Having posted about a proper regional rarity yesterday I should say the Potwell Inn is positively promiscuous in welcoming allcomers to feed on our allotment. Immediately next to this moth, the Iris Sawfly caterpillars were getting on with eating our pond iris leaves. I’m pretty sure there are predators that can grab a meal from them. Even slugs and snails are allowed on unless they make too much of a nuisance of themselves when Madame snips them in half with the gardening scissors – returning them to the pathways and beds for the birds. I’m wholly unqualified to identify all the many species that come to us but I can feel a list coming on with the help of the Bath Naturewatch group who usually get an insect ID back in minutes. It’s amazing what you can spot during a bit of close-up hand weeding. We’re not the Chelsea Flower Show here – it’s free admission to anyone apart from the two legged grazers who shamelessly nick our produce without noticing the trailcam. Our biggest visitors are the badgers and foxes and the smallest ….. well, we’ve never seen them.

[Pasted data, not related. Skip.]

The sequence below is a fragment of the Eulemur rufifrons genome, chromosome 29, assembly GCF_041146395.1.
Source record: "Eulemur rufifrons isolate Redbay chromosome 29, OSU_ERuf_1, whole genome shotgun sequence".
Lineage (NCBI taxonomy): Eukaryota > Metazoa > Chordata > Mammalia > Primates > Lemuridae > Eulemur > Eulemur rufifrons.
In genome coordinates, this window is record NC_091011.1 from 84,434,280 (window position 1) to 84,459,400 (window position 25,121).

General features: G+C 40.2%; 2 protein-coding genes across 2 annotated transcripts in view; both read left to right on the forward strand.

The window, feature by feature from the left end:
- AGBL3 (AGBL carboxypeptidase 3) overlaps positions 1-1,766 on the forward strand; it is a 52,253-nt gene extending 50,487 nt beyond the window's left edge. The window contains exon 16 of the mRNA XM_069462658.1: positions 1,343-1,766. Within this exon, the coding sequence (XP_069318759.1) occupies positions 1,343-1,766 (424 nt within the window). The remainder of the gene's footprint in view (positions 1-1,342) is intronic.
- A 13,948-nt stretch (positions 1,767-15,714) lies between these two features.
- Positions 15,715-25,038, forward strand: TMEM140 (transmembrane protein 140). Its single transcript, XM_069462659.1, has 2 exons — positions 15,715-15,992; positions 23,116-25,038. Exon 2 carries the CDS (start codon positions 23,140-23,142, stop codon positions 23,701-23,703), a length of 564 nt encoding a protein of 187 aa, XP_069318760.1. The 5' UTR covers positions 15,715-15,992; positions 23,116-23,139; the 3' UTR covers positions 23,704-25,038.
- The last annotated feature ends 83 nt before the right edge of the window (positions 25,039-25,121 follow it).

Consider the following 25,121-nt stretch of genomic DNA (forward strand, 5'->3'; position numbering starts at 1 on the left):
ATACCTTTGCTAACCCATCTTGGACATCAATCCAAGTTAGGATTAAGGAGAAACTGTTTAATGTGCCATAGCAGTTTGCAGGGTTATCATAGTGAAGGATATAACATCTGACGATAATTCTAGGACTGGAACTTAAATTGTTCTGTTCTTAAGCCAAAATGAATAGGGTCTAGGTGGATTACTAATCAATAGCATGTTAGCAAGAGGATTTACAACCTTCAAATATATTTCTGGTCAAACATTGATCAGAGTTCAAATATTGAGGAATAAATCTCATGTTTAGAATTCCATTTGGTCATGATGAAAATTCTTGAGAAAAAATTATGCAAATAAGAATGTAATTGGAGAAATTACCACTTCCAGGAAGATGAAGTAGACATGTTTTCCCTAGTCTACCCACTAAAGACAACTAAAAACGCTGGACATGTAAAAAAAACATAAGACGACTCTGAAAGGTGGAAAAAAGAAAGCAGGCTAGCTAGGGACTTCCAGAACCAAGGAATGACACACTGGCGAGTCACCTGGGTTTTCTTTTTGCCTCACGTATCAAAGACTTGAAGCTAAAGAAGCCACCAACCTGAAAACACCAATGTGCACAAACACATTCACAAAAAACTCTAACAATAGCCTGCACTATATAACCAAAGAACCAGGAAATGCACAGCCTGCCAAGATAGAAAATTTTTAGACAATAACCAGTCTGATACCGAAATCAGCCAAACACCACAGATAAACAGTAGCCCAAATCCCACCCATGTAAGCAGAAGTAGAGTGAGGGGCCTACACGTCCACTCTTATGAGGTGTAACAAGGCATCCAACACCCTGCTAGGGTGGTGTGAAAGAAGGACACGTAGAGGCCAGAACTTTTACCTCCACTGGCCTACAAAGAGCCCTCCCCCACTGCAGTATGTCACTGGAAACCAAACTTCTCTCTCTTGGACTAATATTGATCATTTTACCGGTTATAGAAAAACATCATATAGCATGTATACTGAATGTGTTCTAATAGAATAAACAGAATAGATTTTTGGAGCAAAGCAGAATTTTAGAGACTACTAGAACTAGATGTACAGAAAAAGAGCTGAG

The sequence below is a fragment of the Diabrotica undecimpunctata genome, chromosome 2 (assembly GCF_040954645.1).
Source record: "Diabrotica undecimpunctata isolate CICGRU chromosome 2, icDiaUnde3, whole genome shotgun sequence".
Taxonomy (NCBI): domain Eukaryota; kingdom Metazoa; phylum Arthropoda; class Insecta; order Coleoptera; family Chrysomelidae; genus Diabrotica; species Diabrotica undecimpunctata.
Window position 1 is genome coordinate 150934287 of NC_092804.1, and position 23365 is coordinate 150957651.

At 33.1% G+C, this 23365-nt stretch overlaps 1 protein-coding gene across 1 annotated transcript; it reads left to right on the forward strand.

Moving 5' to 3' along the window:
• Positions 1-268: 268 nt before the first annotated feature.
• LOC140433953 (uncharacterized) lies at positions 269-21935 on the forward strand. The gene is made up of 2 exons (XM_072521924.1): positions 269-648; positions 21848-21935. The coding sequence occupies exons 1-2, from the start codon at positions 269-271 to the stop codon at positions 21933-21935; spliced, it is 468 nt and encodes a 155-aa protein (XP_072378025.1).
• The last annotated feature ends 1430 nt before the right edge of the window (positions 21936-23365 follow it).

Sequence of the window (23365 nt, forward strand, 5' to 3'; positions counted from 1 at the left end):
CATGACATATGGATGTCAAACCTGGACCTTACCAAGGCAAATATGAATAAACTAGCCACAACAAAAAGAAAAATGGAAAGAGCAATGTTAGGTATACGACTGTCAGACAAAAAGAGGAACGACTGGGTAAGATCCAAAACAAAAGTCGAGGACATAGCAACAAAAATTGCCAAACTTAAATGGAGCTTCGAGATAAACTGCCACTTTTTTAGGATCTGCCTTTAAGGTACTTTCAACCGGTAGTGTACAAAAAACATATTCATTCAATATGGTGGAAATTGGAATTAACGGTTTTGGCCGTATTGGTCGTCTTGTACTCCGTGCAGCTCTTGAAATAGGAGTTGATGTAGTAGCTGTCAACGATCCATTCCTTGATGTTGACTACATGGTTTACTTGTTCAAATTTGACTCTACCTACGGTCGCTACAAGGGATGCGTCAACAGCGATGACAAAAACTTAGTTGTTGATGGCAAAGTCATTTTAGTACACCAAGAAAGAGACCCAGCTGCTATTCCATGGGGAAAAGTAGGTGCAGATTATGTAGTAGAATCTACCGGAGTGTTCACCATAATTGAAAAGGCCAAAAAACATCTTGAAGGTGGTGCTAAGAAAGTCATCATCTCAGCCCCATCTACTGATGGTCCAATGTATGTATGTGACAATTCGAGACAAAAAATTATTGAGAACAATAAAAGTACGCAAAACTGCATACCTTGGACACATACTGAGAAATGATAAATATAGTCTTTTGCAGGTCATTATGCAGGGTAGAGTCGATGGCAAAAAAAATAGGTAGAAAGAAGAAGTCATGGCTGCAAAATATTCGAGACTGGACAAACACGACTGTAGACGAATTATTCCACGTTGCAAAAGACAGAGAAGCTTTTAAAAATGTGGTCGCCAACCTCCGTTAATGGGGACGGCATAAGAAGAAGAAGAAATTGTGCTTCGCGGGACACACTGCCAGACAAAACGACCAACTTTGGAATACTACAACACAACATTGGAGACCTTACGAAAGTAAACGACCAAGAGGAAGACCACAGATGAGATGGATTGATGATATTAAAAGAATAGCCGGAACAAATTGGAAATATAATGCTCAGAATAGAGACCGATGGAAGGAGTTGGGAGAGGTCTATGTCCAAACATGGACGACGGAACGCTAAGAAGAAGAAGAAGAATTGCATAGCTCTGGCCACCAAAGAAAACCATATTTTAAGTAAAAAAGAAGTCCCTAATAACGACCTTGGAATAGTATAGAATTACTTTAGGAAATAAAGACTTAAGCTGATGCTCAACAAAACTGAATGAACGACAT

The Blackbirds are almost on the permanent staff because they keep all the path edges clear of molluscs and their eggs, and who would begrudge the Robins a worm or three? Our philosophy is to discourage pests with nets of anything from 1mm mesh against carrot fly, up to larger netting to keep the pigeons and the white butterflies off the brassicas. It’s a live and let live philosophy that sees pests, diseases and weeds as an important part of the big picture because they often signal a problem that needs attending to.
Gardening this way is like a long seasonal conversation between equals. We greet one another, say thanks when thanks are required and please when we’re harvesting or we’re not sure we’re on the right track; and so the fruits of our labours aren’t just fruit and vegetables, but insights into the way the earth works – and if that sounds like hippy dippy nonsense – well don’t knock it if you haven’t tried it!
This is the beginning of the season of plenty but it’s also very hard work. We overheard another allotmenteer a couple of days ago, lamenting the fact that her crops had all but disappeared under the weeds, and from predation. They’d obviously received a notice from the Council and she complained bitterly “It was fine when we left it” . That would be at the end of last year’s school holidays in September. But with fresh Basil on demand, strawberries and Asparagus almost over and potatoes just weeks away it feels good to be alive – even though our backs ache. A year’s supply of ruby coloured elderflower cordial is standing on the kitchen table, labeled and sealed.